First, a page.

Businesses reopen as Rhode Island’s 3-week ‘pause’ is lifted
PROVIDENCE, R.I. (AP) — Some Rhode Island businesses are allowed to reopen or increase capacity Monday now that Gov. Gina Raimondo’s “pause” to help control the latest coronavirus surge has ended.
The Democratic governor decided to lift the three-week pause because of what she called “sustained decreases” in percent positivity rates which it is hoped will stop hospitals from being flooded with coronavirus patients.
Businesses including gyms, casinos and indoor recreation facilities such as bowling alleys are allowed to reopen Monday, while restaurants are allowed to increase indoor capacity from 33% to 50%.
“It will be nice to finally open back up tomorrow and get some families back in here,” East Providence Lanes manager Michael Sedoma told WJAR-TV on Sunday. “It’s not easy not having income coming in. We had to layoff all of the employees right before Christmas.”
The state’s seven-day average positivity rate and seven-day average of daily new cases are trending in the right direction.
The seven-day rolling average of the positivity rate in Rhode Island went from 8.84% on Dec. 6 to 6.5% on Sunday. State health departments are calculating positivity rate differently across the country, but for Rhode Island the AP calculates the rate by dividing new cases by test encounters using data from The COVID Tracking Project.
The seven-day rolling average of daily new cases in Rhode Island did not increase over the past two weeks, declining from almost 1,272 on Dec. 6 to more than 613 on Sunday, according to the project.
The Rhode Island Department of Health on Monday reported 2,352 new confirmed cases of COVID-19 and 45 additional virus-related fatalities in the past three days.
The department also reported a revised total of 25 virus-related deaths on Dec. 13, a single-day total during the pandemic. The state’s reported death toll now stands at 1,670 patients.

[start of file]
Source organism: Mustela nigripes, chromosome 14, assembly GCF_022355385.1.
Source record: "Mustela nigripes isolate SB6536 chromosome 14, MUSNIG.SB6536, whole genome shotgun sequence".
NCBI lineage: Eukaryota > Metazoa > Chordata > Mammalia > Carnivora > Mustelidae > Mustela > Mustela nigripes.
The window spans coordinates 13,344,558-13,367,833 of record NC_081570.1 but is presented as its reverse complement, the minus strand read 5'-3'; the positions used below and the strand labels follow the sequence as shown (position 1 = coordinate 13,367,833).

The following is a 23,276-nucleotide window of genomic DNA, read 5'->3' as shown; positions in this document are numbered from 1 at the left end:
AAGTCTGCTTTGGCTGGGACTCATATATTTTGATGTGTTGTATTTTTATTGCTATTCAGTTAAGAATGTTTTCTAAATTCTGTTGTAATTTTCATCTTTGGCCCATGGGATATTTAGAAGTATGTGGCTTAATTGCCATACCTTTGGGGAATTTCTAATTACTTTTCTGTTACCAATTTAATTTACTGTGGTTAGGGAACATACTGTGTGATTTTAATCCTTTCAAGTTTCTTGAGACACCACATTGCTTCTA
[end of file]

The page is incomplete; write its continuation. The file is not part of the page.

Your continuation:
The department does not update its numbers on weekends.
The state also reported Monday that more than 4,800 people have received their first dose of the Pfizer coronavirus vaccine.
The Rhode Island Foundation has distributed $5 million in federal stimulus funding to 120 nonprofits across the state that are helping people cope with the pandemic, including $1 million in direct assistance to address COVID-19 impacts on domestic violence survivors, the organization announced Monday.
Most of the funding, about $4 million, is going to support nonprofits offering new or expanded services. Eligible uses of funds are limited to new, direct costs incurred in providing the services or direct assistance, including increased staffing, equipment and material.
The remaining $1 million is going to eight organizations that help domestic violence survivors.
The Rhode Island Coalition Against Domestic Violence will use its grant to respond to the increase in demand for shelters and COVID-19 compliant housing and services for victims of domestic violence.
“We’ve seen a surge in calls to domestic violence support lines since March, with the majority of victims requesting emergency housing, counseling and other advocacy services during the pandemic,” Executive Director Tonya Harris said in a statement.